source thread for above parts numbers

The parts store had no information in their system at all about packages #74039 & #74040.

They did have information in their system about package 140141 as well as having it in stock.


These plastic bushings breaking on all model vehicles is such an issue, this company makes an after market replacement part to fit your specific model. Their design is made out of metal and gets rid of the plastic piece.

Something to consider if you are planning on keeping the vehicle until it dies!

They have a video showing the basic idea of how to install it, you will need a bench grinder to do a slight modification.

Automatic Transmission Factory

Shifter Cable Repair Kits

Address:

2051 SW 70th Ave # E12
Davie, FL 33317

Phone:(954) 916-1155


The Fix

I used this box of plastic bushings :

Dorman Help! package part number 14041

contents of the Dorman HELP! 14041 package

contents of the Dorman HELP! 14041 package

5 piece kit for the little plastic piece/bushing that fits inside the hole of the plastic loop on the end of the steel shifter cable at the transmission gear selector end.

It was only a few dollars for the kit, but you only need one of the 5… however, it is still a lot cheaper than a new automatic shifter cable.

The below only applies if the end of your shifter cable is still in good shape. If it is broken completely through, you will need a new cable, as far as I know.

NOTE / Disclaimer (09/2013): according the linked Dorman site above, the aforementioned 14041 kit will not fit this application for a 2004ish Chevy Cavalier, however that is the kit I used as it was in stock at the parts store that day… and it worked for me. You may wish to research their site or your local parts store computer for a different numbered kit that is listed as fitting your specific application. 


The Wrenching

I had to take the cable shifter bracket loose on the transmission end, two bolts, one on the top, one on the back, firewall side.

There is a electrical plug snapped into the bottom of the bracket, it’s a pain, but unsnap it from the bracket.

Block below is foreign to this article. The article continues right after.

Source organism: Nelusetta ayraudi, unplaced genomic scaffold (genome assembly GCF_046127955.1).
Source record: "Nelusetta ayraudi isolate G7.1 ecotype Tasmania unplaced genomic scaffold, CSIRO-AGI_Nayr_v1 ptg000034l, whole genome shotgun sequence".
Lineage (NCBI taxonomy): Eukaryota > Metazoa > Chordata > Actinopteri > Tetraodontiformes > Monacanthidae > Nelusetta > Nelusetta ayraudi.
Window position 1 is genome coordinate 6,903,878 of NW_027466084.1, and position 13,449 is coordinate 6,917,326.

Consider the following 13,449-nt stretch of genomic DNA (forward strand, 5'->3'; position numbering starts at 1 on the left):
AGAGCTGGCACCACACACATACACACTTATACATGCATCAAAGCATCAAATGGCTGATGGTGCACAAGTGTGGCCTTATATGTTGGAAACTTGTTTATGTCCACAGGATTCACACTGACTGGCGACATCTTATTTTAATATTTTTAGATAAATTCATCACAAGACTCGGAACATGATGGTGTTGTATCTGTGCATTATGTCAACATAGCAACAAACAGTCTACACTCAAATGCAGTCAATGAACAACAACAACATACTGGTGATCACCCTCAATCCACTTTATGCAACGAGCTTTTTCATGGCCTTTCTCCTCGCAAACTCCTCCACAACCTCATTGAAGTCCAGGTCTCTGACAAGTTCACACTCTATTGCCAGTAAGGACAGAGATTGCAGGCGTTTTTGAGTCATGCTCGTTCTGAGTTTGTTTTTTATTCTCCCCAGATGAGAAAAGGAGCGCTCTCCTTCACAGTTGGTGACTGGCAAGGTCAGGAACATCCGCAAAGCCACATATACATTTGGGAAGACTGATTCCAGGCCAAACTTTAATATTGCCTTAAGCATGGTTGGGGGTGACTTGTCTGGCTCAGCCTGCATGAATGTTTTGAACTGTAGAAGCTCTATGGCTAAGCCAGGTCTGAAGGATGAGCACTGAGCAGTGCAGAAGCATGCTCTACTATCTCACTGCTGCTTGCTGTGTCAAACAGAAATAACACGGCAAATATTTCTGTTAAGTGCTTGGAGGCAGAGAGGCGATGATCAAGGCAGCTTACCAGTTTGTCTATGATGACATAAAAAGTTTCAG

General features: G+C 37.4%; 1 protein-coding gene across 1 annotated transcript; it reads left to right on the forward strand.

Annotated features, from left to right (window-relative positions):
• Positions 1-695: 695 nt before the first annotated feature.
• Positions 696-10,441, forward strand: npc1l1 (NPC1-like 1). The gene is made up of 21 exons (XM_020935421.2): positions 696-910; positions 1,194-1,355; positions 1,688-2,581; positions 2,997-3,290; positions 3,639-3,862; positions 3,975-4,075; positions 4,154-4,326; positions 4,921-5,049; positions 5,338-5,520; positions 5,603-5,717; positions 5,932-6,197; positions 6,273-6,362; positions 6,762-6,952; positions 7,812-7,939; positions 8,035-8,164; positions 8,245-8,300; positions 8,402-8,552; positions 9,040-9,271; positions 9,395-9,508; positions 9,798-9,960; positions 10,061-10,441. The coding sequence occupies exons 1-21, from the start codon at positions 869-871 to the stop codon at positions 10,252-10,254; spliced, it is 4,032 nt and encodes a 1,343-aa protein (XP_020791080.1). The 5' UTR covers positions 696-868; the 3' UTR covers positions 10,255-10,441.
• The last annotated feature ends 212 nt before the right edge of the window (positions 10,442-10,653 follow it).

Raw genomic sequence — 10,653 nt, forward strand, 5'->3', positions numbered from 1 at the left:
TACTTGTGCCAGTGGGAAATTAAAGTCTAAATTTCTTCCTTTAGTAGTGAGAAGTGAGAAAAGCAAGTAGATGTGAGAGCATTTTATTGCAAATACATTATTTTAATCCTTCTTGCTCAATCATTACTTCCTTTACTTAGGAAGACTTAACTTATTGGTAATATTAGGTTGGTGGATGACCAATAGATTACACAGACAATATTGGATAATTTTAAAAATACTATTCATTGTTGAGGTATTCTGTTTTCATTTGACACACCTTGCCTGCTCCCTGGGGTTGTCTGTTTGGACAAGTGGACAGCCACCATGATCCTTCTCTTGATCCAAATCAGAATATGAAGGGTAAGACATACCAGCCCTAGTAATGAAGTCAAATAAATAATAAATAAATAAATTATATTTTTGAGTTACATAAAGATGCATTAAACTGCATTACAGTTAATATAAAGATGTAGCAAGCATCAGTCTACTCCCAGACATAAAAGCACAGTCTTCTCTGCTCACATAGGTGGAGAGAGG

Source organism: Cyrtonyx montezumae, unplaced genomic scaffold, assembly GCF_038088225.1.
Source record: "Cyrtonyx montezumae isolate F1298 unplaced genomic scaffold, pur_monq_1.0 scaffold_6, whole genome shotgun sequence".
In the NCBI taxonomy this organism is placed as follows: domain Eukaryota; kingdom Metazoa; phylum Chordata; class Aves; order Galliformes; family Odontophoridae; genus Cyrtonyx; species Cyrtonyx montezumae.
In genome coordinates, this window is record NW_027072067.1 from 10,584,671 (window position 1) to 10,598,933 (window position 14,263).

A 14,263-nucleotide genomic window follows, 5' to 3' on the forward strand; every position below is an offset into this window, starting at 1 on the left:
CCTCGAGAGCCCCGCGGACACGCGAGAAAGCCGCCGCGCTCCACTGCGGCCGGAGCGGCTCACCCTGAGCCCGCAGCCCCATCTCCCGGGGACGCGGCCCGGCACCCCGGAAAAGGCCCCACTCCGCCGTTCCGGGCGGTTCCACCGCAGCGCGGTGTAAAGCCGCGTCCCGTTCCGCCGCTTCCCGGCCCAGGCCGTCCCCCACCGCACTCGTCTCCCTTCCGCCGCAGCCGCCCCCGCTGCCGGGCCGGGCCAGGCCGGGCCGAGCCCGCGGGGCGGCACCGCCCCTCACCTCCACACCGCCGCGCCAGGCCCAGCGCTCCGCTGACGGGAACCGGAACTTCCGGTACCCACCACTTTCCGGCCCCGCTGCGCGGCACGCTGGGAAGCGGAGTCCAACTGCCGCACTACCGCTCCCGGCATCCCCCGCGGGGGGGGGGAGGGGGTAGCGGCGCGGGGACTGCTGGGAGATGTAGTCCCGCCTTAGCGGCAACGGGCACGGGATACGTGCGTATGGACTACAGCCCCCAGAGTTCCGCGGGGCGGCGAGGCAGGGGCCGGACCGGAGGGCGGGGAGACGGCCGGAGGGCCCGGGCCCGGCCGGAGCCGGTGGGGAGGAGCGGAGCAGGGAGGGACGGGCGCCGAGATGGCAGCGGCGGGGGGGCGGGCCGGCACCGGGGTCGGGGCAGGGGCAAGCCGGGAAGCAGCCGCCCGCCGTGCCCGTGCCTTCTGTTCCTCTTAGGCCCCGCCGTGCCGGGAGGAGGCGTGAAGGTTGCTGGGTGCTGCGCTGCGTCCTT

Once you have that loose you can carefully “wiggle, wiggle” the bracket up through the lines and wire bundles, to where you can check it out.

Clean out the inside of the shifter cable end, where the black plastic round hole is. Look in the box of bushings and size ‘em up.

I used a small c-clamp to gently/firmly push the bushing into the hole.

I wound up taking the V shaped/boomerang shaped metal gear selector off the top of the transmission, it is one 15 mm bolt… then using the c-clamp again, I pressed it on into the cable end. There is a bit of play between the cable and the selector when it is pressed on. This makes sense as it is supposed to move.

Then the fun was fishing it all back down through the wires and lines and what not. I put the bracket back in place, put that electrical connector back into the hole on the bracket… snugged up the bolts for the bracket.

Then I lined up the end of the shifter cable with that metal V/boomerang shaped part on it, then wiggled it around to sit back down on the transmission where it goes. Then snugged down the 15 mm bolt.

Then I eyeballed it while someone else sat in the car and shifted it through all the gears.

This project is a pain & it is quite aggravating. It takes longer to get to the end of the shifter cable to clean it up and put it back together than it does to fix the problem of the worn out bushing.

However, it can be fixed!

Good luck,

-W
01/13/2013
House of Woogero


Wrenching